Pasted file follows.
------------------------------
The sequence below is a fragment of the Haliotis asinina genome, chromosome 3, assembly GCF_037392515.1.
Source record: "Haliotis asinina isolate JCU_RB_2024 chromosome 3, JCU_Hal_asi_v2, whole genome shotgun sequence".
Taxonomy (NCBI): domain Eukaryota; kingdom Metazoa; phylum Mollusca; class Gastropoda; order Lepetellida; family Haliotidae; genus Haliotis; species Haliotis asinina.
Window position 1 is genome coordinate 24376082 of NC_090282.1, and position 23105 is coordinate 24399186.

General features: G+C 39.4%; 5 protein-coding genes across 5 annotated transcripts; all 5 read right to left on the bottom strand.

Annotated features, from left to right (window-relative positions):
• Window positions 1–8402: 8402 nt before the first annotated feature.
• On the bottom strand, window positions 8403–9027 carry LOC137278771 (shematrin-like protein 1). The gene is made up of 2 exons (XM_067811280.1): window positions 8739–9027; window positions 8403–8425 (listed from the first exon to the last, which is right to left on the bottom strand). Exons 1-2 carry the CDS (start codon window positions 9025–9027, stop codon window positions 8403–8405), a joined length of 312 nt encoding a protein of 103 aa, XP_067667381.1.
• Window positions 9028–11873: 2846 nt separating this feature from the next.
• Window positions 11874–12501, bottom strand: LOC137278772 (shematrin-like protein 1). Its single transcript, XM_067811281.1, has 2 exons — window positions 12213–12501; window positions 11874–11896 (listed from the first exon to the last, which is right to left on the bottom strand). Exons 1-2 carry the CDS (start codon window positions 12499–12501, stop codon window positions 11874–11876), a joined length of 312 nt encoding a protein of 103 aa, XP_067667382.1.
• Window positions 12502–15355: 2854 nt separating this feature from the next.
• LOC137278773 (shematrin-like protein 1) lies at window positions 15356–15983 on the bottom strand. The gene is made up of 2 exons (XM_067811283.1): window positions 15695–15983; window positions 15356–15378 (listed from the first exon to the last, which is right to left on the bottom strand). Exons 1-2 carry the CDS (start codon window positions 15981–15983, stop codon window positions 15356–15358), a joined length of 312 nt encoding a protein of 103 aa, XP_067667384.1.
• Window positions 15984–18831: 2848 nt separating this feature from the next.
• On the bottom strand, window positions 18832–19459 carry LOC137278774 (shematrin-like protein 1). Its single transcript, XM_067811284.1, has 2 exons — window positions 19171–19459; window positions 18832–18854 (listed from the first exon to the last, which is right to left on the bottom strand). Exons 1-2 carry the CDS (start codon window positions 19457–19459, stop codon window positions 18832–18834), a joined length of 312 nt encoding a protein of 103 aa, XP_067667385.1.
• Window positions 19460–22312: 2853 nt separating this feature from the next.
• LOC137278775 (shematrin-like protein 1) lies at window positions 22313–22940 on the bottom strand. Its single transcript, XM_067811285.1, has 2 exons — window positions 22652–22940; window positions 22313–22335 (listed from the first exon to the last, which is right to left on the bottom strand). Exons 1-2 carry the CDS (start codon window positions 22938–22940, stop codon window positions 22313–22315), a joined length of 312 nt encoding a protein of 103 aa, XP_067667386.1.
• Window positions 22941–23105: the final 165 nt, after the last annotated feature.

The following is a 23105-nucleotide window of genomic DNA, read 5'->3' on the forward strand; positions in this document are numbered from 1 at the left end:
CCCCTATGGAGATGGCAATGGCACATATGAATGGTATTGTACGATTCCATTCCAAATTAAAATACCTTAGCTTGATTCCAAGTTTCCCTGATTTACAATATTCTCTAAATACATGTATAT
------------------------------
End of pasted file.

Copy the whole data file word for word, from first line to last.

The sequence below is a fragment of the Haliotis asinina genome, chromosome 3, assembly GCF_037392515.1.
Source record: "Haliotis asinina isolate JCU_RB_2024 chromosome 3, JCU_Hal_asi_v2, whole genome shotgun sequence".
Taxonomy (NCBI): domain Eukaryota; kingdom Metazoa; phylum Mollusca; class Gastropoda; order Lepetellida; family Haliotidae; genus Haliotis; species Haliotis asinina.
Window position 1 is genome coordinate 24376082 of NC_090282.1, and position 23105 is coordinate 24399186.

General features: G+C 39.4%; 5 protein-coding genes across 5 annotated transcripts; all 5 read right to left on the bottom strand.

Annotated features, from left to right (window-relative positions):
• Window positions 1–8402: 8402 nt before the first annotated feature.
• On the bottom strand, window positions 8403–9027 carry LOC137278771 (shematrin-like protein 1). The gene is made up of 2 exons (XM_067811280.1): window positions 8739–9027; window positions 8403–8425 (listed from the first exon to the last, which is right to left on the bottom strand). Exons 1-2 carry the CDS (start codon window positions 9025–9027, stop codon window positions 8403–8405), a joined length of 312 nt encoding a protein of 103 aa, XP_067667381.1.
• Window positions 9028–11873: 2846 nt separating this feature from the next.
• Window positions 11874–12501, bottom strand: LOC137278772 (shematrin-like protein 1). Its single transcript, XM_067811281.1, has 2 exons — window positions 12213–12501; window positions 11874–11896 (listed from the first exon to the last, which is right to left on the bottom strand). Exons 1-2 carry the CDS (start codon window positions 12499–12501, stop codon window positions 11874–11876), a joined length of 312 nt encoding a protein of 103 aa, XP_067667382.1.
• Window positions 12502–15355: 2854 nt separating this feature from the next.
• LOC137278773 (shematrin-like protein 1) lies at window positions 15356–15983 on the bottom strand. The gene is made up of 2 exons (XM_067811283.1): window positions 15695–15983; window positions 15356–15378 (listed from the first exon to the last, which is right to left on the bottom strand). Exons 1-2 carry the CDS (start codon window positions 15981–15983, stop codon window positions 15356–15358), a joined length of 312 nt encoding a protein of 103 aa, XP_067667384.1.
• Window positions 15984–18831: 2848 nt separating this feature from the next.
• On the bottom strand, window positions 18832–19459 carry LOC137278774 (shematrin-like protein 1). Its single transcript, XM_067811284.1, has 2 exons — window positions 19171–19459; window positions 18832–18854 (listed from the first exon to the last, which is right to left on the bottom strand). Exons 1-2 carry the CDS (start codon window positions 19457–19459, stop codon window positions 18832–18834), a joined length of 312 nt encoding a protein of 103 aa, XP_067667385.1.
• Window positions 19460–22312: 2853 nt separating this feature from the next.
• LOC137278775 (shematrin-like protein 1) lies at window positions 22313–22940 on the bottom strand. Its single transcript, XM_067811285.1, has 2 exons — window positions 22652–22940; window positions 22313–22335 (listed from the first exon to the last, which is right to left on the bottom strand). Exons 1-2 carry the CDS (start codon window positions 22938–22940, stop codon window positions 22313–22315), a joined length of 312 nt encoding a protein of 103 aa, XP_067667386.1.
• Window positions 22941–23105: the final 165 nt, after the last annotated feature.

The following is a 23105-nucleotide window of genomic DNA, read 5'->3' on the forward strand; positions in this document are numbered from 1 at the left end:
CCCCTATGGAGATGGCAATGGCACATATGAATGGTATTGTACGATTCCATTCCAAATTAAAATACCTTAGCTTGATTCCAAGTTTCCCTGATTTACAATATTCTCTAAATACATGTATAT